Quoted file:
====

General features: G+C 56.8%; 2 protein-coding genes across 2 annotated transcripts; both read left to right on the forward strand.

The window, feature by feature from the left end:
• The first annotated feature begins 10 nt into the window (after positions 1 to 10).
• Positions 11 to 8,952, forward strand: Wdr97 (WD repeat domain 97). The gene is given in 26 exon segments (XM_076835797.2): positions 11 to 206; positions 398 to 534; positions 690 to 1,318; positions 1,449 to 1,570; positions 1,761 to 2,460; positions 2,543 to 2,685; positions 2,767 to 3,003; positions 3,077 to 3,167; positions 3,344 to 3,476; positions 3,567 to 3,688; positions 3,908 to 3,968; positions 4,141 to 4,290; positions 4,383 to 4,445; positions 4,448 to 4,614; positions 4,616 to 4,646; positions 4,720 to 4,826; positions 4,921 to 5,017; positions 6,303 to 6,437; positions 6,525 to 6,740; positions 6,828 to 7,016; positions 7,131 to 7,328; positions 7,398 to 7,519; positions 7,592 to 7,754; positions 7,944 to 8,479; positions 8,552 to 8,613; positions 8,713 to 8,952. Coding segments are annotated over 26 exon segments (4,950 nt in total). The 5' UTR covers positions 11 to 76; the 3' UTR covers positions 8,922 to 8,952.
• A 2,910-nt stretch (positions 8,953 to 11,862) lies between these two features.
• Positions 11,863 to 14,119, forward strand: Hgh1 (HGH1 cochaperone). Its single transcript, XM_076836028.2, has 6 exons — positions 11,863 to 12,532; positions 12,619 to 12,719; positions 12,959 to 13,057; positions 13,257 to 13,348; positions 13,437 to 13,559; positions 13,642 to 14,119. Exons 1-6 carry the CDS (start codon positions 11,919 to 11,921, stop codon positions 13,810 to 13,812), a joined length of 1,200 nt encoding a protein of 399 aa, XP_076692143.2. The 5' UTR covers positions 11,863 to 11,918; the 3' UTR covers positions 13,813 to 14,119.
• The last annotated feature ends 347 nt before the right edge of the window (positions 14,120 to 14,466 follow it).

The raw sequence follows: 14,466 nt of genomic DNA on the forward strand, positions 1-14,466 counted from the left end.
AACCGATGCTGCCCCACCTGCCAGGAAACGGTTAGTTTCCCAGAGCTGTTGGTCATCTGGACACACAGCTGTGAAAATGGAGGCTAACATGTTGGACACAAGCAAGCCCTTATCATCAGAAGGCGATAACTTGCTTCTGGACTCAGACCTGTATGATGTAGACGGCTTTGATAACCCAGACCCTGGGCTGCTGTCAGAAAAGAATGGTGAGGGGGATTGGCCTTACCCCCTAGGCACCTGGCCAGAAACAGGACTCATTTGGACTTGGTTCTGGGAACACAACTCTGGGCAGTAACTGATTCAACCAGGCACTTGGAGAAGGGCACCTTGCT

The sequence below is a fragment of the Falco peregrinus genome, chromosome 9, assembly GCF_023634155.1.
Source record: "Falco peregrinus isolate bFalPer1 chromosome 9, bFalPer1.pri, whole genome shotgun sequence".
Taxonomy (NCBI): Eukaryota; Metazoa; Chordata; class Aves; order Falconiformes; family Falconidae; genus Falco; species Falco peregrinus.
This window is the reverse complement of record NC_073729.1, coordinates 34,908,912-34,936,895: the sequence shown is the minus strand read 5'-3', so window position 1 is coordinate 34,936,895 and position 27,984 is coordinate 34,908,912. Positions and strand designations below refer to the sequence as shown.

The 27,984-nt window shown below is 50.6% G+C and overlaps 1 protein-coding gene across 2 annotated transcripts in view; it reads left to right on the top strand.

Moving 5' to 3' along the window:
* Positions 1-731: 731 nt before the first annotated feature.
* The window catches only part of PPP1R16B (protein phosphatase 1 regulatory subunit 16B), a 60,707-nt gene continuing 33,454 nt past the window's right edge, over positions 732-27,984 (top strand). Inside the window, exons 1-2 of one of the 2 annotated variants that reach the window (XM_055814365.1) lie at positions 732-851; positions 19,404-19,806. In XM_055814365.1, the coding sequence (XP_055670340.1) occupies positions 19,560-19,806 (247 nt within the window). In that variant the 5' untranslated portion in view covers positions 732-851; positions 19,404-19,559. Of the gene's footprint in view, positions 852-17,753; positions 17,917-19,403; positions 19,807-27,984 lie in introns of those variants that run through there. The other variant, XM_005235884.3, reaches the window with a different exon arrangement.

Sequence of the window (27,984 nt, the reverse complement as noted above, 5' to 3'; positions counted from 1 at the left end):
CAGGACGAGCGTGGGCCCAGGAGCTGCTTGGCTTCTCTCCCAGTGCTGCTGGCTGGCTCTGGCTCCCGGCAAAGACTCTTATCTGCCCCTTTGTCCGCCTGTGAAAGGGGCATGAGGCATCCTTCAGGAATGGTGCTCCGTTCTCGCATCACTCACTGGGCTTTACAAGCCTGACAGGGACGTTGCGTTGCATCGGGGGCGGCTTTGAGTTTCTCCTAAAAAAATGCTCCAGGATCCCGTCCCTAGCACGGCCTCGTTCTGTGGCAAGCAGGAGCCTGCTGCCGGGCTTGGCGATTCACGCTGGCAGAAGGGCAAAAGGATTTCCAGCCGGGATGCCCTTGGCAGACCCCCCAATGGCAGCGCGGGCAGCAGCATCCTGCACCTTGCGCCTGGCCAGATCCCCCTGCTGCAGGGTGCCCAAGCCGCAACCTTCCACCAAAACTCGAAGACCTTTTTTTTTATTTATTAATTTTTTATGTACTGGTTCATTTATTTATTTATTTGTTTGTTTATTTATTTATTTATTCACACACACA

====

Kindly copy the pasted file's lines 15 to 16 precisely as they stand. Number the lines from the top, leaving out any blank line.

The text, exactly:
Moving 5' to 3' along the window:
* Positions 1-731: 731 nt before the first annotated feature.